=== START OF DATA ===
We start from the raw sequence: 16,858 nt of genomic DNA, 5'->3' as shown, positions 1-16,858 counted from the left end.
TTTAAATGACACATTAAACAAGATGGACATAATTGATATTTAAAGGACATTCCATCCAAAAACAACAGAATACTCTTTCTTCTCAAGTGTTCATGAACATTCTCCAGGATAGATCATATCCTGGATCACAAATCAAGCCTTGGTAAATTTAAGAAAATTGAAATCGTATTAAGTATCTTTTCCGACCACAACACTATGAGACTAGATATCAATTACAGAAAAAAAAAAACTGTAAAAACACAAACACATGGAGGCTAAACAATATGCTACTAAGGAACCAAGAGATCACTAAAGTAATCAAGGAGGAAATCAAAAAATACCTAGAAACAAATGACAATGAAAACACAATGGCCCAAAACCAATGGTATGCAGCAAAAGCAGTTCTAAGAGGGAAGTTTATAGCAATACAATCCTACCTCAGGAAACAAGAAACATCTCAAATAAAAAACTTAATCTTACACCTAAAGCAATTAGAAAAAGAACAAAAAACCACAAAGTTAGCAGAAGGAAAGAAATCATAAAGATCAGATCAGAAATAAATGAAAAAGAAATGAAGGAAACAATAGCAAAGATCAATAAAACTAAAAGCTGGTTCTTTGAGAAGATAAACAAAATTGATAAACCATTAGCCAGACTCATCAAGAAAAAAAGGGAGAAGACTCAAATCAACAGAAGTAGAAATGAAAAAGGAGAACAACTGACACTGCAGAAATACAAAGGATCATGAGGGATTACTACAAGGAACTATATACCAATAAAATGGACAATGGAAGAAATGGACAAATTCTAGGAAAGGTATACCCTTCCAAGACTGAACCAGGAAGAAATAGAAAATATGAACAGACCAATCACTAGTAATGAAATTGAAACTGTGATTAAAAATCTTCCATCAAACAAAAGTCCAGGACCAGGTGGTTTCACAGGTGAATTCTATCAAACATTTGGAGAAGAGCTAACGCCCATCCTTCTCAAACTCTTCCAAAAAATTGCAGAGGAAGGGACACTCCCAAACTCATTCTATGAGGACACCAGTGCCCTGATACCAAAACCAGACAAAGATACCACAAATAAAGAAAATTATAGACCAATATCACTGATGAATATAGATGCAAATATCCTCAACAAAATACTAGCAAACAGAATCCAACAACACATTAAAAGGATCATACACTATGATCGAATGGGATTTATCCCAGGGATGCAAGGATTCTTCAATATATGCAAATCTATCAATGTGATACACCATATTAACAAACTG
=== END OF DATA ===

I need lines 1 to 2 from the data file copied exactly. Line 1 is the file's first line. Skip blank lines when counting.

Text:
We start from the raw sequence: 16,858 nt of genomic DNA, 5'->3' as shown, positions 1-16,858 counted from the left end.
TTTAAATGACACATTAAACAAGATGGACATAATTGATATTTAAAGGACATTCCATCCAAAAACAACAGAATACTCTTTCTTCTCAAGTGTTCATGAACATTCTCCAGGATAGATCATATCCTGGATCACAAATCAAGCCTTGGTAAATTTAAGAAAATTGAAATCGTATTAAGTATCTTTTCCGACCACAACACTATGAGACTAGATATCAATTACAGAAAAAAAAAAACTGTAAAAACACAAACACATGGAGGCTAAACAATATGCTACTAAGGAACCAAGAGATCACTAAAGTAATCAAGGAGGAAATCAAAAAATACCTAGAAACAAATGACAATGAAAACACAATGGCCCAAAACCAATGGTATGCAGCAAAAGCAGTTCTAAGAGGGAAGTTTATAGCAATACAATCCTACCTCAGGAAACAAGAAACATCTCAAATAAAAAACTTAATCTTACACCTAAAGCAATTAGAAAAAGAACAAAAAACCACAAAGTTAGCAGAAGGAAAGAAATCATAAAGATCAGATCAGAAATAAATGAAAAAGAAATGAAGGAAACAATAGCAAAGATCAATAAAACTAAAAGCTGGTTCTTTGAGAAGATAAACAAAATTGATAAACCATTAGCCAGACTCATCAAGAAAAAAAGGGAGAAGACTCAAATCAACAGAAGTAGAAATGAAAAAGGAGAACAACTGACACTGCAGAAATACAAAGGATCATGAGGGATTACTACAAGGAACTATATACCAATAAAATGGACAATGGAAGAAATGGACAAATTCTAGGAAAGGTATACCCTTCCAAGACTGAACCAGGAAGAAATAGAAAATATGAACAGACCAATCACTAGTAATGAAATTGAAACTGTGATTAAAAATCTTCCATCAAACAAAAGTCCAGGACCAGGTGGTTTCACAGGTGAATTCTATCAAACATTTGGAGAAGAGCTAACGCCCATCCTTCTCAAACTCTTCCAAAAAATTGCAGAGGAAGGGACACTCCCAAACTCATTCTATGAGGACACCAGTGCCCTGATACCAAAACCAGACAAAGATACCACAAATAAAGAAAATTATAGACCAATATCACTGATGAATATAGATGCAAATATCCTCAACAAAATACTAGCAAACAGAATCCAACAACACATTAAAAGGATCATACACTATGATCGAATGGGATTTATCCCAGGGATGCAAGGATTCTTCAATATATGCAAATCTATCAATGTGATACACCATATTAACAAACTG